The following speech was delivered by Desiree van der Walt MP, DA Shadow Deputy Minister of Basic education, during the Vuwani Debate of Urgent Public Importance called for by the DA.
The burning of our children’s schools is unacceptable by any standard. We have lost hundreds of millions of rands that could have been spent on improving education facilities for those who do not have any.
I know Vuwani very well. It is one of the most beautiful parts of my province, but also one of the poorest.
Many learners in the area get their daily meals at school. And so it was painful to learn that, out of desperation to save their schools, people resorted to using the milk of the school’s feeding scheme in an attempt to put out the fires.
When I visited Vuwani after the schools were torched, I spoke to a mother whose four children had no school left to go to.
She was in tears, as she asked what would happen to her children if they could not finish their education.
Every cent of her small income is already spent on giving her children the opportunities she never had. Where will she get the R1 200 per month it will cost to transport her children to other schools?
What happened in Vuwani is a tragedy, and it should not be used as a petty point scoring exercise.
On that note, I would like to thank the Minister of Basic Education, Angie Motshekga, whose quick oversight and action in meeting with stakeholders and putting plans in action deserves applause.
At the same time, we need to be honest about what led to this tragedy so that it is never repeated.
In this regard, one cannot ignore the fact that Minister Motshekga’s counterparts, the Premier of Limpopo, the MEC, as well as the Limpopo Education Department once again let her down.
Let’s be honest, the Vuwani tragedy began with “Team empty promises”, led by the President and the Premier of Limpopo. Besides the promises, they are not serious about that important ingredient of good governance: public participation.
Does Premier Mathabatha really think the people of Vuwani are fools?
Does he think they believe him when he says they will get the best services in this new municipality?
Where will the delivery of services happen on 4 August – under the trees?
Where will the municipal services to the schools come from? Will they have water, electricity and refuse removal?
How is it possible that an ANC councilor alleged to be involved in torching of schools can ignore the Rights in our Constitution, which he has to protect, promote and abide by? How did he serve the people of Vuwani?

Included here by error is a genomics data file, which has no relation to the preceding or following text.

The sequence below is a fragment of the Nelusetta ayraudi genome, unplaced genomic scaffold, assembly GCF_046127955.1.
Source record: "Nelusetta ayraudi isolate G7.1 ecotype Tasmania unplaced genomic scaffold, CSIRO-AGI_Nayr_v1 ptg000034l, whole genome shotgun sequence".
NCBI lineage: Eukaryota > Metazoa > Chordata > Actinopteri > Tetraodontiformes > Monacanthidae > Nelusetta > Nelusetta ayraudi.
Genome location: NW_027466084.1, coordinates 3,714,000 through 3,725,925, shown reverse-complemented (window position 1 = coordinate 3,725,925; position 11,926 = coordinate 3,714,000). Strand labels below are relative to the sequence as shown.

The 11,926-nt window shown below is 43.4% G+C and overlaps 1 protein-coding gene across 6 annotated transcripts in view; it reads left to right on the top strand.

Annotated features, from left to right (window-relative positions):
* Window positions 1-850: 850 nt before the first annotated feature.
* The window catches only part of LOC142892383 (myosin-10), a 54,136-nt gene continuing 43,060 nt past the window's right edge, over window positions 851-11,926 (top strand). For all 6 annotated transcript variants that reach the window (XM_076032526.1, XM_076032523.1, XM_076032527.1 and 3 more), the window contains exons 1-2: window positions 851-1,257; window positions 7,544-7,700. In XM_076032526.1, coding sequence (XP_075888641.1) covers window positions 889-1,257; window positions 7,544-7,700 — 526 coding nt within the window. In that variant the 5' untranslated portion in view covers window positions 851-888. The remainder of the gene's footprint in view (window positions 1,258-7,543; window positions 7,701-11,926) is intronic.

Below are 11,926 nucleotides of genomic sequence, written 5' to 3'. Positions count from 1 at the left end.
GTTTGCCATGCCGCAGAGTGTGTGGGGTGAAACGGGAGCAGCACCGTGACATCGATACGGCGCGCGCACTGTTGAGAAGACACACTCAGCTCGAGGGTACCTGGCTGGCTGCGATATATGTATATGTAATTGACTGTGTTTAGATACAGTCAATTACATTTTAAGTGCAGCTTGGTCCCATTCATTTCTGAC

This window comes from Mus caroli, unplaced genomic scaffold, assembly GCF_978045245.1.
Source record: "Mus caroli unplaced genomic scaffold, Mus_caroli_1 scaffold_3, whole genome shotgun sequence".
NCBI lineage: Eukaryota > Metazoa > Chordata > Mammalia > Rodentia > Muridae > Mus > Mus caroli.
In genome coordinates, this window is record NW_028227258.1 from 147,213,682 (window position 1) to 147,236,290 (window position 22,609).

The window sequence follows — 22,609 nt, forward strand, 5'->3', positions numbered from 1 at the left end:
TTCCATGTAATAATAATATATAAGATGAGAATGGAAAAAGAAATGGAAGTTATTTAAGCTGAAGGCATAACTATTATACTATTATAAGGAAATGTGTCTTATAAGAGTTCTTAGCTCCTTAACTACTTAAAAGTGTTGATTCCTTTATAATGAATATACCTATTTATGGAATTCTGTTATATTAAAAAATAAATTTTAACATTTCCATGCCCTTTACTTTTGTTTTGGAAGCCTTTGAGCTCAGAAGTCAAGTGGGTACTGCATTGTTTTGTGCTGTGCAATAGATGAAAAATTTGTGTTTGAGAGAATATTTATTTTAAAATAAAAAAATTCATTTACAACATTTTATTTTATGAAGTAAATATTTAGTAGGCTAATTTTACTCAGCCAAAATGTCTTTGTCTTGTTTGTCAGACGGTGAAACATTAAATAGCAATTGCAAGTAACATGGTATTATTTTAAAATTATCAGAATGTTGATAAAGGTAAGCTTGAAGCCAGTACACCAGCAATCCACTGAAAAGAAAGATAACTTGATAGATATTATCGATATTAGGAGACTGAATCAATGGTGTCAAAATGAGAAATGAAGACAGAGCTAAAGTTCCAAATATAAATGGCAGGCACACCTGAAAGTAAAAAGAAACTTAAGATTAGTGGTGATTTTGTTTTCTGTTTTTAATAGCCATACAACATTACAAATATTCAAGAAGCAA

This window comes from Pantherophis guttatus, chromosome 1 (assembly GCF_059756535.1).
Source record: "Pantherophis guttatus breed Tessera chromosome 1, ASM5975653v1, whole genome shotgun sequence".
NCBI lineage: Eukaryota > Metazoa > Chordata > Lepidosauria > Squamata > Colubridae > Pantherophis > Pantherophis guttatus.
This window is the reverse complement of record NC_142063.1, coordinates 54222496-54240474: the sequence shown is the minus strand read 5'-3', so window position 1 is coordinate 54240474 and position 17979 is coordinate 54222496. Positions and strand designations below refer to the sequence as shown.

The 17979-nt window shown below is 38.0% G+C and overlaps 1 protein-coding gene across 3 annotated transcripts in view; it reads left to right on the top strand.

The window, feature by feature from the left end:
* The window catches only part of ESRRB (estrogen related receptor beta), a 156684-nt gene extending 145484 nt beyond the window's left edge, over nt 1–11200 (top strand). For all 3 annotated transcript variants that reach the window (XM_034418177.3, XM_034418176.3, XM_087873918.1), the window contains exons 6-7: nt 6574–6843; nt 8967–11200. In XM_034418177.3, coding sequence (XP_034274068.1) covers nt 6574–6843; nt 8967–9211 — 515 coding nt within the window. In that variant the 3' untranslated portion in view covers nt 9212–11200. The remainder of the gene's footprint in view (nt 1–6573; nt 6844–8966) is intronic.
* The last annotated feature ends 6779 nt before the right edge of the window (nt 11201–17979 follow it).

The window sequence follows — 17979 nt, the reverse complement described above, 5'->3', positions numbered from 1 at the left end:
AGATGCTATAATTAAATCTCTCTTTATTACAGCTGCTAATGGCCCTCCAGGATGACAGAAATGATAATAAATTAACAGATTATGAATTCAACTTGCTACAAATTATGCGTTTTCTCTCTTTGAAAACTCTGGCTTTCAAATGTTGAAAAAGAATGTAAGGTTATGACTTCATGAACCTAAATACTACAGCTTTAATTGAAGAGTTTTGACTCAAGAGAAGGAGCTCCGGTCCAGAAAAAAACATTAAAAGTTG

Does he understand that:
• Everyone has the right to a basic education;
• A child’s best interests are of paramount importance in every matter concerning the child;
• Everyone has inherent dignity and the right to have their dignity respected and protected?
Hon Speaker, let me also remind the ANC of the words of the Freedom Charter which says:
• “Education shall be universal and equal for all children…”
• “The law shall guarantee to all their right to educate their children”
• “Teachers shall have the rights of other citizens”.
Being taught in unsafe schools, without proper learning materials, without a desk and a chair, without libraries and science laboratories, without water and proper sanitation is not dignified and is not equal.
Speaker, education is a constitutional right, a basic human right, a strategic priority and the best possible vehicle to empower South Africans and to develop our country.
We must ensure that every child has an opportunity to learn in a safe, supportive environment that is conducive to learning.
This is not happening in Limpopo, where the matric pass rate dropped from 72.9% to 65.9% last year.
The Limpopo Department of Education needs to be put back under full administration of the National Department, as they are clearly incapable of managing themselves.
But, ultimately, the problem in Limpopo is a political one. ANC politicians – from the councillors to the MPLs to the MECs to the Premier – have let the people down.
Who would have thought that the text book crisis of three years would one day be seen as a small event, compared to the chaos of schools being burnt to the ground?
I thank you.